Wednesday, May 19, 2010
More on traveling while gluten free and chronically ill
I thought it was time to post again about traveling while gluten free (and while sick)....and it's important for me to share not only the pitfalls and perils, but also the pleasant surprises when a restaurant or hotel bends over backwards to accommodate your dietary and/or other physical needs. Indeed, I've promised a few people I met along the way that I would do so!
Over the past couple of months I have made two quick (but long-distance) trips by car. I live in Southern California; the first trip was to Northern California and Southern Oregon, the second to Idaho (by way of Utah) to the college graduation of my adult daughter Robin, seen here with her son Andrew....
She simultaneously earned a B.A. in Mathematics Education and a B.S. in pure Math from Boise State....cum laude! Go Robin and go Broncos! :)
In any case, due to my many diseases, my power wheelchair, plus the need to remain strictly gluten free, you can imagine that travel can be quite challenging!
For example, lupus can make one highly photosensitive....unfortunately it has done so for me. On top of that, some of my medications exacerbate my sensitivity to the sun and other bright light sources. For more info on lupus and light sensitivity, click here.
When I was still working at the office I would frequently turn off the overhead fluorescents and work with only a desk lamp on....or not, sometimes using just the glow of my computer screen(s) to see by.
These days, as I work part-time from home, I tend to spend my waking hours in front of my laptop in a dark room with perhaps one dim lamp on and drapes drawn. And yes, it's a major drag!
I have two pairs of prescription glasses: dark and darker. Here I am with my dark glasses:
Dark is for indoors, darker for outside. Unfortunately, darker isn't enough on a bright beautiful sunny day. In the car I keep a shiny white folder which I use as a sun shield. Sometimes I hold it over my face and head if the sun is hitting me directly (it can actually nauseate me and make me feel like I'm going to pass out); usually I have to at least cover my arms and hands to prevent nasty bumpy rashes and weird-looking sunburns on highly sensitive skin.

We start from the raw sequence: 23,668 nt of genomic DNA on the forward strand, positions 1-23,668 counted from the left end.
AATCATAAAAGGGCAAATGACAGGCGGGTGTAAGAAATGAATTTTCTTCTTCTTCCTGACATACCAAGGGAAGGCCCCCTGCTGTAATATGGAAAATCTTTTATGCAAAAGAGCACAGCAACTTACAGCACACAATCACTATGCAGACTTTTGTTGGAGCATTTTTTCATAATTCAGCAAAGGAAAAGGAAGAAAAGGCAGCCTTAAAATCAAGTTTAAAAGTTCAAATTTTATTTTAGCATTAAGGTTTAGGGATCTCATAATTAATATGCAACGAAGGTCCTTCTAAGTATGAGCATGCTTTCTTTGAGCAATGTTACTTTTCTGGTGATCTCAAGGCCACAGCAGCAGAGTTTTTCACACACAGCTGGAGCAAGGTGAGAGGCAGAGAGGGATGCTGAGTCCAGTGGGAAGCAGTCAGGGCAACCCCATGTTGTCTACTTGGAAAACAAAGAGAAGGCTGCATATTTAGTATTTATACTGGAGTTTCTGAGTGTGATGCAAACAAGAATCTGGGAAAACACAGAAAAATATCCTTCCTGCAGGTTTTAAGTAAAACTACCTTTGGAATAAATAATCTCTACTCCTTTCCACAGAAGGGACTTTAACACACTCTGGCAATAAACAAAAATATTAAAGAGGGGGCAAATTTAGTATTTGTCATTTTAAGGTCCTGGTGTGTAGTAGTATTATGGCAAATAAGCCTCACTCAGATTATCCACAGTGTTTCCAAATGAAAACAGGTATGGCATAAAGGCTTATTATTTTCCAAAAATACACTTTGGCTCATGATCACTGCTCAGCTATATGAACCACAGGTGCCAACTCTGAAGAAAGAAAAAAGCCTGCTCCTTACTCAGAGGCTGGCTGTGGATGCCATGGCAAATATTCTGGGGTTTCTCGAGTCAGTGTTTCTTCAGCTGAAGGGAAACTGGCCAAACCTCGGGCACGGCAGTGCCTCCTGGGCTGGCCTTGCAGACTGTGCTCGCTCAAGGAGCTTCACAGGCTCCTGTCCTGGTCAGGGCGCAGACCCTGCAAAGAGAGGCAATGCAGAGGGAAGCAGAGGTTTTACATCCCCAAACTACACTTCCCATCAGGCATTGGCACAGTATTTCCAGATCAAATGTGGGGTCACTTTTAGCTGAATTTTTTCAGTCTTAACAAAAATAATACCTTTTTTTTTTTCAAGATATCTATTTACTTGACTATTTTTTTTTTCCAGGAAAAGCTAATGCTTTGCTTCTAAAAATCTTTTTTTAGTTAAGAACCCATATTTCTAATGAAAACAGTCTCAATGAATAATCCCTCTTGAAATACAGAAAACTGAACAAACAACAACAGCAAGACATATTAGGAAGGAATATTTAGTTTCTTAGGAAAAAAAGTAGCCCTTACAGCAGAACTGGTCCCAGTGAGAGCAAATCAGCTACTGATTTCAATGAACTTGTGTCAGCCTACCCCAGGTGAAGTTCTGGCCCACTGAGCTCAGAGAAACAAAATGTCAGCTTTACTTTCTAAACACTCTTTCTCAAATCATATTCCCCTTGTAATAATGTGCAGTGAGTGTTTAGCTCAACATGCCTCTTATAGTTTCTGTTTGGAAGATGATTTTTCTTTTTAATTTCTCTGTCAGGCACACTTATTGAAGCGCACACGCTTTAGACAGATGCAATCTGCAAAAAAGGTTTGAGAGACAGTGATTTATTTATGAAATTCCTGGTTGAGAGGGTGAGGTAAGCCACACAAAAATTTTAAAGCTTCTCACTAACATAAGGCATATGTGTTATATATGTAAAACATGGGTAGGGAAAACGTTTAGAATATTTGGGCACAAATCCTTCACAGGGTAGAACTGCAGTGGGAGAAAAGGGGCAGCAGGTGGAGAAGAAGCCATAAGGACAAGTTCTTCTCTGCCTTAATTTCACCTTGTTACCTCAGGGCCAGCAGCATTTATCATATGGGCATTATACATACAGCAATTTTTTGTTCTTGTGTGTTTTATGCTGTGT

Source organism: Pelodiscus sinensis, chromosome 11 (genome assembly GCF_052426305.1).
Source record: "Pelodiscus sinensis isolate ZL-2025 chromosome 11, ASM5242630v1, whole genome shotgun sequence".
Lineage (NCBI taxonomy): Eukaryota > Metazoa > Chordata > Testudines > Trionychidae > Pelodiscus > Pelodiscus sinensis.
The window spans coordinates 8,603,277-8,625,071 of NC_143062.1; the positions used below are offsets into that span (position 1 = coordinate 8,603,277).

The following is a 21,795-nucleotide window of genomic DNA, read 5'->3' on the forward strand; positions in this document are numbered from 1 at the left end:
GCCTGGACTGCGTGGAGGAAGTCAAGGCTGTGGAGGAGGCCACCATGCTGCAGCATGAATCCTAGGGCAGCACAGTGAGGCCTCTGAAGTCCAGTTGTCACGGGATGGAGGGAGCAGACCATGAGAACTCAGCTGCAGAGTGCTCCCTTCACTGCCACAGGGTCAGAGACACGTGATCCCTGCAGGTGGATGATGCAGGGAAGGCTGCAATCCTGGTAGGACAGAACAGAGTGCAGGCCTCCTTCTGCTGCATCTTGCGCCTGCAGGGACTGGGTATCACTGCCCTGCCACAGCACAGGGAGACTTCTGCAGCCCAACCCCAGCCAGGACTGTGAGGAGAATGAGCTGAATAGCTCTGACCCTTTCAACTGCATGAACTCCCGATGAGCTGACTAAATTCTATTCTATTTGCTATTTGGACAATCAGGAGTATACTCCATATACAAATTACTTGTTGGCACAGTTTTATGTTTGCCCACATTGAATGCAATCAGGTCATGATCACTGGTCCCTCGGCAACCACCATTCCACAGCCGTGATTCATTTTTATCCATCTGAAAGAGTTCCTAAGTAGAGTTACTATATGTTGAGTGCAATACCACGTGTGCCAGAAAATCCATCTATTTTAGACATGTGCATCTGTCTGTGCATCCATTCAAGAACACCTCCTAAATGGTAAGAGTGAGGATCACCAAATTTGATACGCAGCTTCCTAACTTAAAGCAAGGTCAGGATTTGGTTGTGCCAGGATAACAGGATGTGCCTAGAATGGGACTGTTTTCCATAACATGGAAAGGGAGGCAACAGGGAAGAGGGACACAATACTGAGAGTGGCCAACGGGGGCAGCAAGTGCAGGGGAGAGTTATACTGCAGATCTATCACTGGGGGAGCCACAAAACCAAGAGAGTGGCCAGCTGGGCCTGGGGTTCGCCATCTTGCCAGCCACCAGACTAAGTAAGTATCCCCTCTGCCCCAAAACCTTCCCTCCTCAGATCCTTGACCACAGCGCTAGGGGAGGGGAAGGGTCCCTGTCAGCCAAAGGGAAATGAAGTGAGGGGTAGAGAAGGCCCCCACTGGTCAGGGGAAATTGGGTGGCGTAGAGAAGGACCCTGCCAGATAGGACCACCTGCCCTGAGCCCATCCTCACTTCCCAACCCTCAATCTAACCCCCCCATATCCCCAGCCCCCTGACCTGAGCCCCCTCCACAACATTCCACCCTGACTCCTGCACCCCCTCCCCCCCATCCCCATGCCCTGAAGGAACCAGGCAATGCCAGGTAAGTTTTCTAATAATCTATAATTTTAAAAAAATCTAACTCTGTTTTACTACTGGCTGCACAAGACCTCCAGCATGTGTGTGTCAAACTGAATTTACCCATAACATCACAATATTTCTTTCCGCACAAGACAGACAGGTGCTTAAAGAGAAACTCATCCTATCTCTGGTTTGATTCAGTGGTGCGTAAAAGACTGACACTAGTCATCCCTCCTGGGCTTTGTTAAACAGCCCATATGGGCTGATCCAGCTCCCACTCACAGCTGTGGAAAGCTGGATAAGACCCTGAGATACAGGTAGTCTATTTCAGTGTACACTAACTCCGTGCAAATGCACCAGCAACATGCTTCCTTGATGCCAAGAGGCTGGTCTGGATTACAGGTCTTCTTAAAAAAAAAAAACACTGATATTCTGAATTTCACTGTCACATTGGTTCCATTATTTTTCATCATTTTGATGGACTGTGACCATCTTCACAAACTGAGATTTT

Lovely, isn't it? :(
My adult daughter Cheryl, who also has lupus, once told me she was tired of "feeling like some kind of vampire" because she couldn't safely go outside until dusk. I can relate!
During trip number one, up and down the coast of California, it was cloudy and even rainy most of the time. I still managed to burn my hand to a crisp (see above) through the car window.
But aside from that little problem, most of that first trip was absolutely wonderful. We had great places to stay, such as the Sheraton in Petaluma, mentioned in a previous travel post, plus the Portside Suites in Brookings, Oregon, and fabulous places to eat, like Steamers in Pismo, where, with no official gluten free menu, our waiter and the chefs racked their brains to come up with a dinner that wouldn't make us sick, and succeeded beyond expectations!
Steamers also boasts an unbelievably gorgeous view of the Pacific from the dining area....
Wow! That alone is a reason to eat there!! But they also have wonderful food! :)
Note: once again I have to say that the Triumph Dining Cards were incredibly helpful on both trips! If you have to stay gluten free and want to be able to eat out you should definitely get a set for yourself! There were quite a few restaurants which had no gluten free menus (including the aforementioned Steamers), but I was always able to pull out the appropriate card and let the waitperson take it to the chef to help him/her identify which dishes were OK for us.
I love the Northern California/Southern Oregon coastline, so I'd like to share a few pictures of the Redwood Highway with you:
A lovely rest stop along the way....
Tsunami hazard zone sign....
A rainbow after the rain...
I'll plan to continue this soon....I have more pictures (the Utah/Idaho trip) and more recommended restaurants and hotels!